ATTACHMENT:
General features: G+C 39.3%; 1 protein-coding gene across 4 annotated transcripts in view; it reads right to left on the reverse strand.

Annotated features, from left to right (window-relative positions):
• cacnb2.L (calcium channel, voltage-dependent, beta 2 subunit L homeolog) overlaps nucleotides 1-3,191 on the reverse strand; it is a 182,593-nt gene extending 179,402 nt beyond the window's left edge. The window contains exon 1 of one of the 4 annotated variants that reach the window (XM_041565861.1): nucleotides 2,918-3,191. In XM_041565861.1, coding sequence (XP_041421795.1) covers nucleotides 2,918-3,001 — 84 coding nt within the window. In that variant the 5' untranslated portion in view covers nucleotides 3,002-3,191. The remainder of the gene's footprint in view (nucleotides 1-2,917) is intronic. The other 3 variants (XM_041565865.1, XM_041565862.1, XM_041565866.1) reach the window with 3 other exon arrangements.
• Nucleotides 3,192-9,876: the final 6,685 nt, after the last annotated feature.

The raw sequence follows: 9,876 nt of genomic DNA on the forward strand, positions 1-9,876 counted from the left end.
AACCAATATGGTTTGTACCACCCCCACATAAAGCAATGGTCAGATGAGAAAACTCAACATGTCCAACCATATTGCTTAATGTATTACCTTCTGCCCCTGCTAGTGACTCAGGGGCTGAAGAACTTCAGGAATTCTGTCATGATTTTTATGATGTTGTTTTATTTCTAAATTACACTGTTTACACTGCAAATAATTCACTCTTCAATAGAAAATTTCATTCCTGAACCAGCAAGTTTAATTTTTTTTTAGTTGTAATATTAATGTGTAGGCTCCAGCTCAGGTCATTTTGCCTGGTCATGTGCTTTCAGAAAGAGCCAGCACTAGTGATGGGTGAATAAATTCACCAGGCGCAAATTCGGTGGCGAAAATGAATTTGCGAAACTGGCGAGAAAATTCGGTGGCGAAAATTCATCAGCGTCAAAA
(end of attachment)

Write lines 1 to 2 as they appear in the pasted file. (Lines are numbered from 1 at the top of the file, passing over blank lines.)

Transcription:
General features: G+C 39.3%; 1 protein-coding gene across 4 annotated transcripts in view; it reads right to left on the reverse strand.

Annotated features, from left to right (window-relative positions):